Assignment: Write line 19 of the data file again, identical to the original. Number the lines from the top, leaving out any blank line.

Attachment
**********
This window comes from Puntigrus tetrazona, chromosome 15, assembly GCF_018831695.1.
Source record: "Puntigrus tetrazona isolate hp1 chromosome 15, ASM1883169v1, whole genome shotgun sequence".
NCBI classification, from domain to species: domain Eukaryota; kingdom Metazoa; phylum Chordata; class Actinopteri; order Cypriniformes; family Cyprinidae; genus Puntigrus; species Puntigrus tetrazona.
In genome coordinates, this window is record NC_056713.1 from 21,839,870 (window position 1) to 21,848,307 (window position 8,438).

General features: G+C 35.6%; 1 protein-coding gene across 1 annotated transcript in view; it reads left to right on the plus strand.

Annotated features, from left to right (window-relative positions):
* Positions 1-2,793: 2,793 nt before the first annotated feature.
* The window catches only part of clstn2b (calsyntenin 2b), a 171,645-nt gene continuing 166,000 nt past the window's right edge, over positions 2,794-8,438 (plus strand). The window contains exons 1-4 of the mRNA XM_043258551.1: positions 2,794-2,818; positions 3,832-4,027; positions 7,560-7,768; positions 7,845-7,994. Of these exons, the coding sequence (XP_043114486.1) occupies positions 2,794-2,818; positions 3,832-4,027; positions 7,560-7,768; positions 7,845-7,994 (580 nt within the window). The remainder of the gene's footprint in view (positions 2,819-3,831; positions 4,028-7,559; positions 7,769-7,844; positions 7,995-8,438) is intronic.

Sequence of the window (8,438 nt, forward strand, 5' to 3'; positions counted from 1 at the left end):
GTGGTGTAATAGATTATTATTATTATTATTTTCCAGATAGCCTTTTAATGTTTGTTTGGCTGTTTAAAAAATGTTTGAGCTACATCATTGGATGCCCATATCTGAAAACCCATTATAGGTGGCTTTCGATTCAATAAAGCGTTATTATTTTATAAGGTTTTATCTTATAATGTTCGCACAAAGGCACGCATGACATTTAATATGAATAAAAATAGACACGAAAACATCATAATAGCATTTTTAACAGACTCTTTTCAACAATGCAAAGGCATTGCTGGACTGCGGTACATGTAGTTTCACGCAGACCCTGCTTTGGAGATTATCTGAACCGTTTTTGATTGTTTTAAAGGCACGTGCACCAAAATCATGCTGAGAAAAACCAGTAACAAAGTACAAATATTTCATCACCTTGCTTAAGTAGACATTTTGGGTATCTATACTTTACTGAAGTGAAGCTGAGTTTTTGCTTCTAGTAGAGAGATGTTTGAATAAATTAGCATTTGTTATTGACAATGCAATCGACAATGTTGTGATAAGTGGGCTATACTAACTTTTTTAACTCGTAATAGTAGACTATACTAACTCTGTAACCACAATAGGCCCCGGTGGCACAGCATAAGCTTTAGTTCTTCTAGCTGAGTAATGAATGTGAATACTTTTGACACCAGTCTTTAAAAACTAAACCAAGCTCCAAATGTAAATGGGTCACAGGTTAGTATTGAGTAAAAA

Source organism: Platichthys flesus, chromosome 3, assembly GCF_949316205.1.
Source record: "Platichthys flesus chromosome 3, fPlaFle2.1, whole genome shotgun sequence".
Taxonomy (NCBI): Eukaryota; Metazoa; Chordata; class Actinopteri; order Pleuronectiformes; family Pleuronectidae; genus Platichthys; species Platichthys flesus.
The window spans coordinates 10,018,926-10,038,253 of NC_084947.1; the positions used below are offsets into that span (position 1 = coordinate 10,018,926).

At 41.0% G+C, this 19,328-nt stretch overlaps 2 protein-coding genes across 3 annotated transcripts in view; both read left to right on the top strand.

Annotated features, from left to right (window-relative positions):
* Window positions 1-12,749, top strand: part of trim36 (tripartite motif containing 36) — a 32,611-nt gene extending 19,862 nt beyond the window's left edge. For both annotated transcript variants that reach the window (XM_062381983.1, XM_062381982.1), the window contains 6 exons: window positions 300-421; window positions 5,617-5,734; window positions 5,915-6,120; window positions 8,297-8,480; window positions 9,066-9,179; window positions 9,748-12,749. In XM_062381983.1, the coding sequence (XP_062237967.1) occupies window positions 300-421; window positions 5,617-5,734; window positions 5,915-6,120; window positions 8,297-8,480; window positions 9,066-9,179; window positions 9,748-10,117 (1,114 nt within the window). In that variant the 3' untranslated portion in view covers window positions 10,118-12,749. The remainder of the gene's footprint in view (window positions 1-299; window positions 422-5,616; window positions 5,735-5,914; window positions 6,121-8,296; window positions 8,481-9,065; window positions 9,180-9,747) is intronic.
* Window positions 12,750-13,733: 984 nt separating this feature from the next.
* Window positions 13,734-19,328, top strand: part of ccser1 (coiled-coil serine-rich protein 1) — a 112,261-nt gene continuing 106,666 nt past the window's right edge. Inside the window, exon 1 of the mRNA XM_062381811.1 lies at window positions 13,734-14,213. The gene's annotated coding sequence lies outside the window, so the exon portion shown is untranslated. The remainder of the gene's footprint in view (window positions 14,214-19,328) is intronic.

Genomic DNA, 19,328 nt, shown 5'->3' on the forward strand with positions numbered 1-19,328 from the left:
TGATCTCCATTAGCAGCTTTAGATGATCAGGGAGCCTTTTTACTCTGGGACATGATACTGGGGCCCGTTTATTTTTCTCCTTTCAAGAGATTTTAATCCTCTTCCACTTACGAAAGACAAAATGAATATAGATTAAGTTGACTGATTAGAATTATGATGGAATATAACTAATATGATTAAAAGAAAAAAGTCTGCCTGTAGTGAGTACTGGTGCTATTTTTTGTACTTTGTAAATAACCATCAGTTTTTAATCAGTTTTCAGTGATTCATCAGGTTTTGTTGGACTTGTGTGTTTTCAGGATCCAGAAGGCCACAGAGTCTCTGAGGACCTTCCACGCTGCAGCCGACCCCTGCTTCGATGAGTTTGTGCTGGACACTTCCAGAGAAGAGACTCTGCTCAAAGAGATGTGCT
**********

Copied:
* Window positions 13,734-19,328, top strand: part of ccser1 (coiled-coil serine-rich protein 1) — a 112,261-nt gene continuing 106,666 nt past the window's right edge. Inside the window, exon 1 of the mRNA XM_062381811.1 lies at window positions 13,734-14,213. The gene's annotated coding sequence lies outside the window, so the exon portion shown is untranslated. The remainder of the gene's footprint in view (window positions 14,214-19,328) is intronic.